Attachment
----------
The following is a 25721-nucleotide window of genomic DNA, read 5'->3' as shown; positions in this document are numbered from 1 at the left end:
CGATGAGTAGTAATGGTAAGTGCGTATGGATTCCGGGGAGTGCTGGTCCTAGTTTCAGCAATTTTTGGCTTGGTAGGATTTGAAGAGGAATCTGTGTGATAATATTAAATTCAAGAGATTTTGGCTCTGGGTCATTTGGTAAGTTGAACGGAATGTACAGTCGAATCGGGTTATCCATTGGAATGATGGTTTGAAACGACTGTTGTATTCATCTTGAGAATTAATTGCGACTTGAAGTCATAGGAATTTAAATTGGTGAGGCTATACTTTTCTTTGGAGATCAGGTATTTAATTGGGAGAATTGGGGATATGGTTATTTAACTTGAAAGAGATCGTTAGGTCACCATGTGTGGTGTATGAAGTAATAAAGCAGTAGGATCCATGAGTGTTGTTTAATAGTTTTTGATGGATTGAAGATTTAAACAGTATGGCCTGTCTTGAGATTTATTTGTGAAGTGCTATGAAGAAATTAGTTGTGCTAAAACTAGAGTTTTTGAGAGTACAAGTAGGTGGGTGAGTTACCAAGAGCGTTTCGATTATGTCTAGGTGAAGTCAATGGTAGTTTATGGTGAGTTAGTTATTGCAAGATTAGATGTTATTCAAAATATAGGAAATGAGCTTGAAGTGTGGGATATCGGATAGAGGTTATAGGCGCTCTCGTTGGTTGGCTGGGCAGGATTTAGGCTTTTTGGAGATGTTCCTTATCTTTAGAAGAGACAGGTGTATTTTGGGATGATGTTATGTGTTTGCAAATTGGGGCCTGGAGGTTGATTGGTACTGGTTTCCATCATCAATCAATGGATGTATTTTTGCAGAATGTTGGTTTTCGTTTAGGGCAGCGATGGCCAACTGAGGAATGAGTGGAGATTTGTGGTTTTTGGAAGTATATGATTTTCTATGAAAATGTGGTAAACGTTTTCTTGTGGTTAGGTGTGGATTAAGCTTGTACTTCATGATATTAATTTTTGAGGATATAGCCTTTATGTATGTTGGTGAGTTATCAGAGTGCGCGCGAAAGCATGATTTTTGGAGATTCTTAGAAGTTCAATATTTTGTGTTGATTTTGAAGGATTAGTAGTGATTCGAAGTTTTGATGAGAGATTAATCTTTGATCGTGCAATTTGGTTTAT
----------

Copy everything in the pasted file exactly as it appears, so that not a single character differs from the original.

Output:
The following is a 25721-nucleotide window of genomic DNA, read 5'->3' as shown; positions in this document are numbered from 1 at the left end:
CGATGAGTAGTAATGGTAAGTGCGTATGGATTCCGGGGAGTGCTGGTCCTAGTTTCAGCAATTTTTGGCTTGGTAGGATTTGAAGAGGAATCTGTGTGATAATATTAAATTCAAGAGATTTTGGCTCTGGGTCATTTGGTAAGTTGAACGGAATGTACAGTCGAATCGGGTTATCCATTGGAATGATGGTTTGAAACGACTGTTGTATTCATCTTGAGAATTAATTGCGACTTGAAGTCATAGGAATTTAAATTGGTGAGGCTATACTTTTCTTTGGAGATCAGGTATTTAATTGGGAGAATTGGGGATATGGTTATTTAACTTGAAAGAGATCGTTAGGTCACCATGTGTGGTGTATGAAGTAATAAAGCAGTAGGATCCATGAGTGTTGTTTAATAGTTTTTGATGGATTGAAGATTTAAACAGTATGGCCTGTCTTGAGATTTATTTGTGAAGTGCTATGAAGAAATTAGTTGTGCTAAAACTAGAGTTTTTGAGAGTACAAGTAGGTGGGTGAGTTACCAAGAGCGTTTCGATTATGTCTAGGTGAAGTCAATGGTAGTTTATGGTGAGTTAGTTATTGCAAGATTAGATGTTATTCAAAATATAGGAAATGAGCTTGAAGTGTGGGATATCGGATAGAGGTTATAGGCGCTCTCGTTGGTTGGCTGGGCAGGATTTAGGCTTTTTGGAGATGTTCCTTATCTTTAGAAGAGACAGGTGTATTTTGGGATGATGTTATGTGTTTGCAAATTGGGGCCTGGAGGTTGATTGGTACTGGTTTCCATCATCAATCAATGGATGTATTTTTGCAGAATGTTGGTTTTCGTTTAGGGCAGCGATGGCCAACTGAGGAATGAGTGGAGATTTGTGGTTTTTGGAAGTATATGATTTTCTATGAAAATGTGGTAAACGTTTTCTTGTGGTTAGGTGTGGATTAAGCTTGTACTTCATGATATTAATTTTTGAGGATATAGCCTTTATGTATGTTGGTGAGTTATCAGAGTGCGCGCGAAAGCATGATTTTTGGAGATTCTTAGAAGTTCAATATTTTGTGTTGATTTTGAAGGATTAGTAGTGATTCGAAGTTTTGATGAGAGATTAATCTTTGATCGTGCAATTTGGTTTAT